As promised here is eleven Gunners who never played for England at a major tournament… by Dan Smith
Richard Wright (GK)
Was deemed his nation’s next number one in 2001, having made a reputation at Ipswich. A move to Highbury seemed logical, he could work daily in training with the man he was tipped to replace long term. Contributed towards our Double Winning campaign but clearly lost patience, realising David Seaman was not yet thinking of retirement. It’s believed he viewed being dropped for the FA Cup final (having played earlier rounds) as promises being broken.
England managers should have done more to take advantage of our famous back four, so reliable they got known as ‘Boring boring Arsenal’ due to their ability to grind out 1-0 wins. It didn’t help that at their peak, England didn’t make the 94 World Cup. While Arsene Wenger would introduce diet and training regimes to prolong the right back’s career at that point, youngsters like Gary Neville had broken through who would make that position his own.
Strange one. For over a decade part of one of this country’s most famous centre back partnerships. So how does one end up captaining his nation, while the other only gets two caps? By the way those caps didn’t come until he was the age of 31.
Andy Linighan (CB)
Easily could have been spoken about as a member of our famous back 4. That was the intention when signing him, as he filled in for Tony Adams and Bould, slowly building a reputation. His turning point was the re-signing of Keown which then made him 4th choice. When we brought him from Norwich was predicted as a future international.
Only two caps, which came 4 years either side of each other. He was competing with the likes of Stuart Pearce, but it must have been frustrating to see other members of Arsenal’s squad rewarded for their efforts. England managers seemed to have missed a trick. You could have played a back 5 (including GK) who had a natural understanding. It Would have saved them precious time, giving you only have a week every few months to build relationships.
David Rocastle (CM)
A cult hero among Gooners, with the likes of Ian Wright later crediting him for teaching new players, the values of ‘the Arsenal’. In many ways ahead of his time in terms of how he played. He would dribble the ball in an era where fans were less used to seeing technique over power. Fittingly, never lost the 14 times he pulled on the Three Lions jersey.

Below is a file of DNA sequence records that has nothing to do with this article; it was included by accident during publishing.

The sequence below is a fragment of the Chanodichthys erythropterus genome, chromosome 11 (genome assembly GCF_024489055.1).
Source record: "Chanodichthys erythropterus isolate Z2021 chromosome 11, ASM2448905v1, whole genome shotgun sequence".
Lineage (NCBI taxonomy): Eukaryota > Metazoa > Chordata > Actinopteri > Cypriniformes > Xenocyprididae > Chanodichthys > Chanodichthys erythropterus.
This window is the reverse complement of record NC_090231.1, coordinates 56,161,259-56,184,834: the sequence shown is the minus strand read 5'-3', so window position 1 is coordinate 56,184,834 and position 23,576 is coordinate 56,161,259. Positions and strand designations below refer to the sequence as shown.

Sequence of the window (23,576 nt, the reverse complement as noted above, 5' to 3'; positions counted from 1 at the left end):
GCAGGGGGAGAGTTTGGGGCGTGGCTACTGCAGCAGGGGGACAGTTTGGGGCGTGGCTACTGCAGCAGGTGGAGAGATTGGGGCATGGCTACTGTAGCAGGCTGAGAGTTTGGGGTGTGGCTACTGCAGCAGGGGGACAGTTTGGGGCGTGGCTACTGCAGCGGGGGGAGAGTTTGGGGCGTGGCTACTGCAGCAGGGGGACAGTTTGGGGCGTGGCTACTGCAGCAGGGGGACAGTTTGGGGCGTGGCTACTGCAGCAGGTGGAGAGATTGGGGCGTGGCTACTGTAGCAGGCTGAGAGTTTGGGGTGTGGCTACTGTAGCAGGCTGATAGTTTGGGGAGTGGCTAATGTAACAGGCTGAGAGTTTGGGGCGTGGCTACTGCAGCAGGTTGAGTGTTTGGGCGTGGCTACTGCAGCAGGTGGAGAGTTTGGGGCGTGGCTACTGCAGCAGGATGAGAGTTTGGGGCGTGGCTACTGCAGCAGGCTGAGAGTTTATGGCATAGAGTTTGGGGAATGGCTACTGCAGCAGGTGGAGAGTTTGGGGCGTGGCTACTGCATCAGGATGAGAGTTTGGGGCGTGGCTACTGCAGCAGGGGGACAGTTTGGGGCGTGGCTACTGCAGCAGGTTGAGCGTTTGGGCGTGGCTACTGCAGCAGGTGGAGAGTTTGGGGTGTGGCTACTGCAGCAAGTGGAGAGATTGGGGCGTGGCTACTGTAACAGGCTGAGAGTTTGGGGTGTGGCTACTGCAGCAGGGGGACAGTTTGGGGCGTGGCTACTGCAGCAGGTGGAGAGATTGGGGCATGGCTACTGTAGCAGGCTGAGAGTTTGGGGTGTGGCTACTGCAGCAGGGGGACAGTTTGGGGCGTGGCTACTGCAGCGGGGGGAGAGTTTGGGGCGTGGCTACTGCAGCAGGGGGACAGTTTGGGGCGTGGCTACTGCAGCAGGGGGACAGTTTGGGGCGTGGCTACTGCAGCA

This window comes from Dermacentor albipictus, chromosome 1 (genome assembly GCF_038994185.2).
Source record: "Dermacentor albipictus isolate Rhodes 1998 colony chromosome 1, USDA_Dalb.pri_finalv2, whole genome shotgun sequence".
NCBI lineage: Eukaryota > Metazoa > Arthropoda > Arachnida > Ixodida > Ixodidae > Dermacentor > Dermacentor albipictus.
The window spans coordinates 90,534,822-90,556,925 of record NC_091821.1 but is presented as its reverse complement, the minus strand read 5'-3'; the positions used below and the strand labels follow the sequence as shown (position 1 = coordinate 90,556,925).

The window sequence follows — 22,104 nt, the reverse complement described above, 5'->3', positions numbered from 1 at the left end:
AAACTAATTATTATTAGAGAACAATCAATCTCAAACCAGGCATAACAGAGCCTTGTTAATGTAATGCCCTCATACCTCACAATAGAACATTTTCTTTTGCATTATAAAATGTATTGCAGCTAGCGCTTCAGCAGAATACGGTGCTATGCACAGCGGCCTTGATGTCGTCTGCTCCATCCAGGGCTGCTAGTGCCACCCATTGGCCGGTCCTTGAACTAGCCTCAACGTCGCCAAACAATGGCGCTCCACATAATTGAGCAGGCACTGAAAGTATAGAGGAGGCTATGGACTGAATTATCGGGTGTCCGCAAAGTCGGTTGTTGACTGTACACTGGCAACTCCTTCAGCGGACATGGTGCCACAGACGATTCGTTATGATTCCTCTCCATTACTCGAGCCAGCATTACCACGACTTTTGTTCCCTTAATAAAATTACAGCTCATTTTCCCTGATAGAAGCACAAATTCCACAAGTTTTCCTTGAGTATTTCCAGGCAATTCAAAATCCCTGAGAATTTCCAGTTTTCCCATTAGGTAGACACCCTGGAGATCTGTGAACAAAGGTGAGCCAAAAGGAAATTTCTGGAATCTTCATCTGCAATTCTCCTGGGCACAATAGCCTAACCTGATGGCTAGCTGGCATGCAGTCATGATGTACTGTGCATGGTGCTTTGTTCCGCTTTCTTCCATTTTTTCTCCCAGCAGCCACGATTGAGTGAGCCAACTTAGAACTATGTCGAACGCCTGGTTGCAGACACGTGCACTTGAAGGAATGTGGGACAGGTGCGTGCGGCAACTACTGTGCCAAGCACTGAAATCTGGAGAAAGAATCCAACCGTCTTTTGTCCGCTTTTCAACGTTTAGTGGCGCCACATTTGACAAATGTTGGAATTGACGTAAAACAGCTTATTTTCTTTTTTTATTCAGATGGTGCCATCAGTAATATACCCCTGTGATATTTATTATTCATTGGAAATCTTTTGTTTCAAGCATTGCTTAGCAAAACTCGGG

The Nickname, ‘Romford Pele’ was partly ironic, partly Gooners defending a player they felt was being undervalued. Especially the way he played in our 98 Double campaign it was felt he was being overlooked. Perhaps he’s one of those who didn’t do the exciting things so therefore doesn’t get recognition. We know from experience though, every squad needs a Parlour, strong mentality, someone you can’t bully, etc.
Wanted to add him as some Gooners might not know how much he considered playing for England when getting a British passport in 2004. Brazil was a hard midfield to break into and it’s believed he was only called up to stop him from switching allegiances. A shame as he would have technical ability not associated with English players.
Jermaine Pennant (RM)
In his recent book, Pennant debated if he had, in fact, over achieved in his career, given his childhood? There were periods he seemed to have turned the corner, a hat trick on his first League start, his form at Birmingham, MOTM in a Champions League Final, etc . He felt his form was ignored as it wouldn’t fit the FA’s image by featuring a man who had been in prison. That he writes this shows a lack of reflection. The reality is someone with his talent should have done so much more but his biggest obstacle was himself.
David Bentley (LM)
When Spurs were paying 20 million for the midfielder it seemed Arsenal should have put up more of a fight to keep him. Not just was he predicted to be a regular for England, he was compared to David Beckham due to his ability with a dead ball. Arsene Wenger though has a reputation for giving youth a chance, so there is a reason he put up little resistance in letting him go. Stuart Pearce also questioned his dedication when he refused to play for the under 21 team. Based purely on talent was good enough to play at a major tournament for England but classic example of if you don’t have the right mentality, quality will only get you so far. Retired at the age of 29 claiming to have fallen out of love with the game.
Ian Wright (Striker)
Anyone who’s watched him as a pundit, will know how passionate the striker his about his country. He never forgave Graham Taylor for his treatment in the England team. Six consecutive seasons after joining us, he at least scored a minimum of 23 goals yet it was overlooked. The irony being he was finally trusted to rescue our doomed bid to qualify for USA 94, when it was too late.